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Kick-Off Workshop, Jan. 30, 2012, Paris

First GLM | LIC workshop: Setting the Research Agenda
Paris, January 30, 2012


The aim of this first GLM | LIC workshop was to further shape the research agenda through presentations and a panel discussion involving key experts in the field of development and labor markets.

Below you can find access to several video recordings from the workshop, including the keynote lecture by Francois Bourguignon and the panel discussion.

The five panel members each wrote a short paper on the question “what are the most important research questions on the economics of growth and labor markets in low-income countries?”. Their papers can be downloaded here:

Paper by Haroon Bhorat (University of Cape Town)
Paper by Carmen Pages (Inter-American Development Bank & IZA)
Paper by David Robalino (World Bank & IZA)
Paper by Alan Winters (University of Sussex & IZA)
Paper by Christoffer Woodruff (University of Warwick & IZA)

A number of key themes emerged from the presentations and discussion:
  • Unemployment, at least as it is conventionally measured, is not the major labor market problem in low-income countries. While low-income countries have had among the highest rates of population growth in the world in recent decades, unemployment has generally not increased in these countries. The more serious problem is that the vast majority of workers are in low-paying, low-productivity jobs in agriculture, small-scale self-employment, or the urban informal sector.
  • Given that the majority of workers in most low-income countries are self-employed, and that this is unlikely to change much over the coming years, traditional social protection programs that are linked to formal employment will have a limited impact on working conditions. This raises the issue of how working conditions can be improved for the self-employed.
  • The variance in firm productivity appears to be much larger in low-income countries than it is in middle-income and high-income countries. This raises the question of what barriers may limit the creation and expansion of high-productivity firms, and what factors may allow small low-productivity firms to survive.
  • Little is known about what drives job creation in low-income countries. Given a high proportion of the labor force is self-employed, what determines their decisions to employ workers? Are there barriers that prevent the self-employed from hiring workers?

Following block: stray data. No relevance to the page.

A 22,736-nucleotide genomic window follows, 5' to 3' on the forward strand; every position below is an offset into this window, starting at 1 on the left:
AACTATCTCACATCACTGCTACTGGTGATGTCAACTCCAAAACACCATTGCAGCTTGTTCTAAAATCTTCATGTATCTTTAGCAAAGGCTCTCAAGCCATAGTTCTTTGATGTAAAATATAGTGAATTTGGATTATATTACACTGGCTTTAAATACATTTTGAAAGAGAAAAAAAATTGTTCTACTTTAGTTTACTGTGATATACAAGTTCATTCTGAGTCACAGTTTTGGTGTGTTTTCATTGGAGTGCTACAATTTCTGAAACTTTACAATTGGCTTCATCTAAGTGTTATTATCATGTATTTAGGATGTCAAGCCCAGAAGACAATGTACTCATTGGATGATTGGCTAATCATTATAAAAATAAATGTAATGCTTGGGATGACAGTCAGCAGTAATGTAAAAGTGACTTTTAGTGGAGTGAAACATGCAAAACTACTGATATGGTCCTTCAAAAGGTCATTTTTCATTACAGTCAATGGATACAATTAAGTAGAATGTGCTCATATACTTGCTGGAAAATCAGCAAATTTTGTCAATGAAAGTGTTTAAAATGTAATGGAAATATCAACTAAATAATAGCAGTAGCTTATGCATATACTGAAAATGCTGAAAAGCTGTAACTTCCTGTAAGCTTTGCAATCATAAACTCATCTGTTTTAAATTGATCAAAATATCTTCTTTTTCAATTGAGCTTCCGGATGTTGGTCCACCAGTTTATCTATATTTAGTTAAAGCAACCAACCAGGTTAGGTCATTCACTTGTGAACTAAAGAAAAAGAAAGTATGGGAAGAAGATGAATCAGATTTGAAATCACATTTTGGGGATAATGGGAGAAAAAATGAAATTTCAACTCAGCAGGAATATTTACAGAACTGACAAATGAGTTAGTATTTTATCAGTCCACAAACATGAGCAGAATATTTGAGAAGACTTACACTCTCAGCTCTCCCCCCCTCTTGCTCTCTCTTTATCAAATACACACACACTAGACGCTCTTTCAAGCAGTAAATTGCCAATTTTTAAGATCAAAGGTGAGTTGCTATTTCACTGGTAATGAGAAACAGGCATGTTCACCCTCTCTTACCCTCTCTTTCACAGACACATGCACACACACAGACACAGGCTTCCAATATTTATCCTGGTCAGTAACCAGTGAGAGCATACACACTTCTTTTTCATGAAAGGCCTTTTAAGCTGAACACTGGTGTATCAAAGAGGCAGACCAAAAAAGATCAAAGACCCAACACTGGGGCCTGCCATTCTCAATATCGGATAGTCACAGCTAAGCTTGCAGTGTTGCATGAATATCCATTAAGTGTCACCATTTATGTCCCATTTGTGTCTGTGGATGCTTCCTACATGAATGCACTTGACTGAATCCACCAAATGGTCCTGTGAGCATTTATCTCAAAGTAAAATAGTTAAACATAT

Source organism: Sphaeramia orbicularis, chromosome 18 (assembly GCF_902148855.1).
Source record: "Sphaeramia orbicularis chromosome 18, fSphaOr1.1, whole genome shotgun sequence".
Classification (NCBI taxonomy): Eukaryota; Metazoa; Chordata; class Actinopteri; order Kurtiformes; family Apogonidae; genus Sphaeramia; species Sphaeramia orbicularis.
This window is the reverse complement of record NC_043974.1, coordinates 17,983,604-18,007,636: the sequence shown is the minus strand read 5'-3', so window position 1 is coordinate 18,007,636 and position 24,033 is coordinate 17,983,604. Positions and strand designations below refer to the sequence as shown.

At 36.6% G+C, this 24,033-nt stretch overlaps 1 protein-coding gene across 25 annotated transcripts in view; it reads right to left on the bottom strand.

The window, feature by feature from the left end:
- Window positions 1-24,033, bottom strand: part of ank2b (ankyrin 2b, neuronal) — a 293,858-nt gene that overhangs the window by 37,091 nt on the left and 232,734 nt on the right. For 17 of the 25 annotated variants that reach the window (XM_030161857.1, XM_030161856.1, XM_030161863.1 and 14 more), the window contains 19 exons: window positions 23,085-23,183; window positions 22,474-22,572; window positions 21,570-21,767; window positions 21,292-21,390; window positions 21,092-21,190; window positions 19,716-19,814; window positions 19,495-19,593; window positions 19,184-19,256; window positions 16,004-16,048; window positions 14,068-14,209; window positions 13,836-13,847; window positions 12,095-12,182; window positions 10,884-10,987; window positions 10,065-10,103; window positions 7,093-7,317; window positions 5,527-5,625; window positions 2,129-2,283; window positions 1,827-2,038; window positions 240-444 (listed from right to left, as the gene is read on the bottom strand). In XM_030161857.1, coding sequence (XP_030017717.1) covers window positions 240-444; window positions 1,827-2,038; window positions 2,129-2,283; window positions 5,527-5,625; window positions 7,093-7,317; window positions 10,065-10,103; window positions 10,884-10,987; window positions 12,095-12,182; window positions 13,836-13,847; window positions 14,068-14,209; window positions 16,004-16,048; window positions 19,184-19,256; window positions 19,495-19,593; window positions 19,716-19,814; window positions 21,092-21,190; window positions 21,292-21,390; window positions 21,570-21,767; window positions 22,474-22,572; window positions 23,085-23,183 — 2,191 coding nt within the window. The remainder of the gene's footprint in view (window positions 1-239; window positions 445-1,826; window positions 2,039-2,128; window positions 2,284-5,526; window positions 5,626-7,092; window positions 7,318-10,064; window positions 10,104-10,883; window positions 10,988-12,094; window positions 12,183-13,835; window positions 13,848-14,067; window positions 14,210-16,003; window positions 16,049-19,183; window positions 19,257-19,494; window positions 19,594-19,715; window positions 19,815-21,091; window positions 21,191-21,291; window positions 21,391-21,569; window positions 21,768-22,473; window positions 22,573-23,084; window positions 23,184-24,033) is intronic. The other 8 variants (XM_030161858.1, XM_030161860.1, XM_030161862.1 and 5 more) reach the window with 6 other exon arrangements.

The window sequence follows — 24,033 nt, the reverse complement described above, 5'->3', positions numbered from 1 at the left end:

• Non-market work plays an important role in low-income countries, but we have limited ability to measure non-market productivity and the value of non-market work. This is especially important for women, who are disproportionately found in non-market work. This also makes it difficult to get good estimates of women’s labor supply as they are most often engaged in self-employment or unpaid work on farms or in other family businesses.
  • Longitudinal data has been very informative about labor market dynamics in high-income and middle-income countries, providing evidence on transitions between formal and informal jobs, transitions between employment and unemployment, and other dimensions of labor market dynamics. There is good reason to think that labor market dynamics may be different in low-income countries, but the shortage of data, especially longitudinal data, means we know very little about these dynamics.
  • Low levels of schooling are a constraint on productivity growth in low-income countries. While primary schooling has increased rapidly for both males and females in low-income countries, there has been more limited success in converting primary completion into completion of secondary and tertiary education. In many low-income countries there has been very little attention to technical and vocational education and training (TVET), a segment of the educational system that may be especially important for increasing wages, employment, and productivity. 
  • We know much less about the distribution of earnings in low-income countries than we do in middle-income and high-income countries.  This is the result of both data limitations and a lack of research on low-income country labor markets. There is a need for research on inequality in earnings by gender, region, and ethnicity, and for research on returns to skill (both cognitive and non-cognitive) and how those returns vary across groups. 

Link to videos:
Videos of the Kick-Off Workshop in Paris

Keynote Presentation by Francois Bourguignon (Paris School of Economics)
Panel Presentation by David Robalino (World Bank & IZA)
Panel Presentation by Christopher Woodruff (University of Warwick & IZA)
Panel Presentation by Carmen Pages (Inter-American Development Bank & IZA)

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